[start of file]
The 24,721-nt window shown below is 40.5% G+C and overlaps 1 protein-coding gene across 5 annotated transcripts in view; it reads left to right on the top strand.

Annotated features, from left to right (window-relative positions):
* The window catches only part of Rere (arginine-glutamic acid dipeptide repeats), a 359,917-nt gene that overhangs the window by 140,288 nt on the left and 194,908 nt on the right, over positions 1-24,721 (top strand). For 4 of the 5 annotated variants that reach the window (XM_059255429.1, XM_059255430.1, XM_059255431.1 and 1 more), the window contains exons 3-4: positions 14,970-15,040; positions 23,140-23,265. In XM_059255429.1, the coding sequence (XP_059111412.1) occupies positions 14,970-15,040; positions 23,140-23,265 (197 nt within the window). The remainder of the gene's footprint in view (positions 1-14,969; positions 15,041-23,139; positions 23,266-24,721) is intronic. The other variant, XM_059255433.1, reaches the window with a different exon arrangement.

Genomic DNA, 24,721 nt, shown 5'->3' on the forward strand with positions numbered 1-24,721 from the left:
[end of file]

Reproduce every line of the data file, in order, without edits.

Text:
The 24,721-nt window shown below is 40.5% G+C and overlaps 1 protein-coding gene across 5 annotated transcripts in view; it reads left to right on the top strand.

Annotated features, from left to right (window-relative positions):
* The window catches only part of Rere (arginine-glutamic acid dipeptide repeats), a 359,917-nt gene that overhangs the window by 140,288 nt on the left and 194,908 nt on the right, over positions 1-24,721 (top strand). For 4 of the 5 annotated variants that reach the window (XM_059255429.1, XM_059255430.1, XM_059255431.1 and 1 more), the window contains exons 3-4: positions 14,970-15,040; positions 23,140-23,265. In XM_059255429.1, the coding sequence (XP_059111412.1) occupies positions 14,970-15,040; positions 23,140-23,265 (197 nt within the window). The remainder of the gene's footprint in view (positions 1-14,969; positions 15,041-23,139; positions 23,266-24,721) is intronic. The other variant, XM_059255433.1, reaches the window with a different exon arrangement.

Genomic DNA, 24,721 nt, shown 5'->3' on the forward strand with positions numbered 1-24,721 from the left: